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Muskrat

Ondatra zibethicus

Muskrats have thick, glossy fur that varies in color from blackish to silvery-brown. (U.S. Fish & Wildlife Service)
Muskrats have thick, glossy fur that varies in color from blackish to silvery-brown. (U.S. Fish & Wildlife Service)

The muskrat is a semi-aquatic mammal with brownish fur and a long, rudder-like tail. It is found in marshes and other shallow-water areas throughout the Chesapeake Bay watershed.

Appearance:

  • Thick, glossy fur that varies in color from blackish to silvery-brown
  • Paler throat and belly
  • Scaly, hairless, rudder-like tail that is flattened on the sides and can grow to 10 inches long
  • Small ears that are nearly hidden within its fur
  • Partially webbed hind feet
  • Grows to a total length of 16-24 inches and can weigh up to 4 pounds

Habitat:

  • Found mostly in marshes, but also lives in other types of wetlands such as swamps and in ponds, lakes, streams and rivers
  • Prefers shallow areas with 4-6 feet of water
  • Builds a dome-shaped lodge of mud and marsh plants on top of tree stumps in shallow water. Lodges can be up to 3 feet tall and have one or more underwater entrances.
  • Occasionally burrows into stream banks to create a den
  • Mostly nocturnal, but can be seen swimming or sunning itself on a log during the day

Range:

  • Found throughout the Chesapeake Bay watershed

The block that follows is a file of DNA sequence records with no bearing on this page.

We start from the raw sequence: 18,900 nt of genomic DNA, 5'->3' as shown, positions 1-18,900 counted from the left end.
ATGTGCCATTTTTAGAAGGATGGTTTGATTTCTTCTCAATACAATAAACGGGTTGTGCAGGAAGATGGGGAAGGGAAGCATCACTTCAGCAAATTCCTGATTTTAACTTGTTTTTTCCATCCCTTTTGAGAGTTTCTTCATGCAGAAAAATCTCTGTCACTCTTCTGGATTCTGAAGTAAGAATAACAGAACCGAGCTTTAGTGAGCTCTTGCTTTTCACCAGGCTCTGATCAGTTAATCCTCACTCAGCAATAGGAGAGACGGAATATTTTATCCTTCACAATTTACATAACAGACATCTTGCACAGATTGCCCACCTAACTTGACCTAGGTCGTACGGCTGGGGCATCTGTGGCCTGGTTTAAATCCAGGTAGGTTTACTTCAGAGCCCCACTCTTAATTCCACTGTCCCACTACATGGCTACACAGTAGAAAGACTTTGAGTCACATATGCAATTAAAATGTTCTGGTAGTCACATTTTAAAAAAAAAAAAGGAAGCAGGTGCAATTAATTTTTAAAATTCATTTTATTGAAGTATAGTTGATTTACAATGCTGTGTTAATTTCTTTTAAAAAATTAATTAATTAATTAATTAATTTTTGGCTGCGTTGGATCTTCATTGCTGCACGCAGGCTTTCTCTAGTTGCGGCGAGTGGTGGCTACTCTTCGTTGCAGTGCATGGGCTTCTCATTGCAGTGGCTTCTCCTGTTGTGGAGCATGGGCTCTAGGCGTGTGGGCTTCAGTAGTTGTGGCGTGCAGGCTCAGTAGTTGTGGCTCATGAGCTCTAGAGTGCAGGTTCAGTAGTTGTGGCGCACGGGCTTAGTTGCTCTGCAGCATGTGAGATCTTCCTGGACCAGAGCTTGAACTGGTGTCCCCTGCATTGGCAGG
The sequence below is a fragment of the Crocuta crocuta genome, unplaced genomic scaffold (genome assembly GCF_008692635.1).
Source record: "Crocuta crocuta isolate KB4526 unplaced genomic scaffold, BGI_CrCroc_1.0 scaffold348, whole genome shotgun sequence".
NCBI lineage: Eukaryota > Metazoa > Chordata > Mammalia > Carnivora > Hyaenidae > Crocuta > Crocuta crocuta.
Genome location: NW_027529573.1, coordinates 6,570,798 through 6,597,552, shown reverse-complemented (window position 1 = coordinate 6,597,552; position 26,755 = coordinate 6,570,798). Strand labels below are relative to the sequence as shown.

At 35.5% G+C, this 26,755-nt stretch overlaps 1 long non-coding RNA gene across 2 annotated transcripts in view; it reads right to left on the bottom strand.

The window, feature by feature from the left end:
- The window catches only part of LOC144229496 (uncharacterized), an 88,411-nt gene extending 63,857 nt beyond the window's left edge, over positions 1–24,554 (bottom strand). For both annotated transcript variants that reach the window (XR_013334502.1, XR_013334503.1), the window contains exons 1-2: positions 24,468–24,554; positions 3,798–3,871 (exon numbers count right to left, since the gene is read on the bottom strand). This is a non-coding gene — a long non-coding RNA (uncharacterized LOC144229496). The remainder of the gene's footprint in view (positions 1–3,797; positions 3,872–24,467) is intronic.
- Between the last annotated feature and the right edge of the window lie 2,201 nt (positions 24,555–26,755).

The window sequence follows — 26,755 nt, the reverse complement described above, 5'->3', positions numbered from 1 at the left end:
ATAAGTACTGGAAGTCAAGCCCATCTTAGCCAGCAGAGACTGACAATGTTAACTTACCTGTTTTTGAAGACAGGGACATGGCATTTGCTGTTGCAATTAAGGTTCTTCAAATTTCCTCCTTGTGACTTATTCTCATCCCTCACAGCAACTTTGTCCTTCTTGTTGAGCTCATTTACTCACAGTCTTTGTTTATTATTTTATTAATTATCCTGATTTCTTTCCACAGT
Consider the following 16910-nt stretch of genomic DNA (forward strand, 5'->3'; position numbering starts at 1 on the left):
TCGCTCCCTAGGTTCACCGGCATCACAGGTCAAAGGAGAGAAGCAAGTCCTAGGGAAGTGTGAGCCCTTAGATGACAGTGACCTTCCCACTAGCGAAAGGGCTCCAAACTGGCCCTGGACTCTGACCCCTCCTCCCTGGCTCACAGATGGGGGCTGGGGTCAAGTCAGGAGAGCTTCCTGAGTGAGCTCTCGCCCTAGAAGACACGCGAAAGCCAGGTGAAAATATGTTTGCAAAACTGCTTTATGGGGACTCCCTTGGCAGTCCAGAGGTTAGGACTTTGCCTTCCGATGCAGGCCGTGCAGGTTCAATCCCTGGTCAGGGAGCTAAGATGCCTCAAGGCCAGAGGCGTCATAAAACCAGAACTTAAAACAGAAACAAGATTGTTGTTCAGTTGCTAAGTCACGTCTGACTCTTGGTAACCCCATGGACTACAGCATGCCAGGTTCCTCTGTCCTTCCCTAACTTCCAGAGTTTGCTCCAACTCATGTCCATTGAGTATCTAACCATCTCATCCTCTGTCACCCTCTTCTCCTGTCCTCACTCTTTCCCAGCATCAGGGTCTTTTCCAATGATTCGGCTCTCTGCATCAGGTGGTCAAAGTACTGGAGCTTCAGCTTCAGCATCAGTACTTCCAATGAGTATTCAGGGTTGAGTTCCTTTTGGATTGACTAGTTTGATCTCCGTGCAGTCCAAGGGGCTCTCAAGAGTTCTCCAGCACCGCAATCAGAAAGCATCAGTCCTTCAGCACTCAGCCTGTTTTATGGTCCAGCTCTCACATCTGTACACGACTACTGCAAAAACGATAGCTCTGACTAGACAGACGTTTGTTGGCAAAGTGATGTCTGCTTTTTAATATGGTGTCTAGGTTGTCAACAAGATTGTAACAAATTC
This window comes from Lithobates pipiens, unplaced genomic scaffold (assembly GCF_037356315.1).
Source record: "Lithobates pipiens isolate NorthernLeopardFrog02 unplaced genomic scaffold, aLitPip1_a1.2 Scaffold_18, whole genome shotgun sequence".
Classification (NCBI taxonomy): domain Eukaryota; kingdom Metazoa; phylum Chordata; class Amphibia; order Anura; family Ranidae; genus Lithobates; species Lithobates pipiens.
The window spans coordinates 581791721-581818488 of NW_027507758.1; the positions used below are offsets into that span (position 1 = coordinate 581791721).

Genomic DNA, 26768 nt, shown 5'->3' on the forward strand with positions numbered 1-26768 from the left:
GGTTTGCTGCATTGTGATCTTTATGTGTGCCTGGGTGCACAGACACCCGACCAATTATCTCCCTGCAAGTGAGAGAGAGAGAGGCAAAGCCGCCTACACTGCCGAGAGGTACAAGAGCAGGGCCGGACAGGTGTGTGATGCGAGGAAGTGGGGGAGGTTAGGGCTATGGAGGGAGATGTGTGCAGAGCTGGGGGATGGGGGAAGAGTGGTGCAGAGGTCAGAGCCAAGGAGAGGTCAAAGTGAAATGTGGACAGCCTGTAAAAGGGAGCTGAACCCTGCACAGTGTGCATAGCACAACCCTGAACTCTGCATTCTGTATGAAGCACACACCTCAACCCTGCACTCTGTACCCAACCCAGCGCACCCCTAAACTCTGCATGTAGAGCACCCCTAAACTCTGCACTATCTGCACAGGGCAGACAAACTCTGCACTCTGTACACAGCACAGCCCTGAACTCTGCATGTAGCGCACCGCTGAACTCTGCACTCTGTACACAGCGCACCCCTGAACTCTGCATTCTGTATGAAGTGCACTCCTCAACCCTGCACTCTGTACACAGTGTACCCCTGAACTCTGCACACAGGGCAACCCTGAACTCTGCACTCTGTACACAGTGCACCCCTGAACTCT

Feeding:

  • Feeds mostly on the roots and rhizomes of marsh plants, especially cattails and rushes
  • Will also eat fish, frogs, insects and shellfish
  • Consumes about one-third of its weight every day
  • Builds separate feeding lodges or platforms so it can get out of the water and eat

Predators:

  • Has many predators, including minks, raccoons, owls, hawks, red foxes and bald eagles
  • Humans hunt muskrats for meat, fur and sport
  • Hides from predators by diving underwater or into its lodge

Reproduction and Life Cycle:

  • Breeds frequently throughout most of the year
  • Nests in chambers inside its lodge
  • Females have 1-3 litters of 5-6 young (called kits) each year
  • Gestationperiod lasts less than one month
  • Young are born blind
  • Within 10 days young can swim and within 21 days they can eat plants
  • After one month, the female ejects her now-independent young from the lodge
  • Can live 3-4 years in the wild

Other Facts:

  • The most common semi-aquatic mammal found in the Bay watershed’s marshes
  • Named for the strong musky odor adults emit to communicate with one another
  • Ondatrais the Iroquois name for the muskrat and zibethicus means “musky-odored” in Latin
  • Poor vision, hearing and smell
  • Can be confused with beavers and nutria. Muskrats can be distinguished by their smaller size and their rudder-like tails that are flattened on the sides.
  • Has fur mouth flaps behind its teeth to prevent water from getting in its mouth while chewing underwater.
  • Has an extraordinary lung capacity. Muskrats have been observed swimming underwater for up to 17 minutes, surfacing for three seconds, and then going back underwater for another 10 minutes.
  • Snakes, turtles, Canadageese and many other animals use the tops of muskrat lodges as habitat

Sources and Additional Information:

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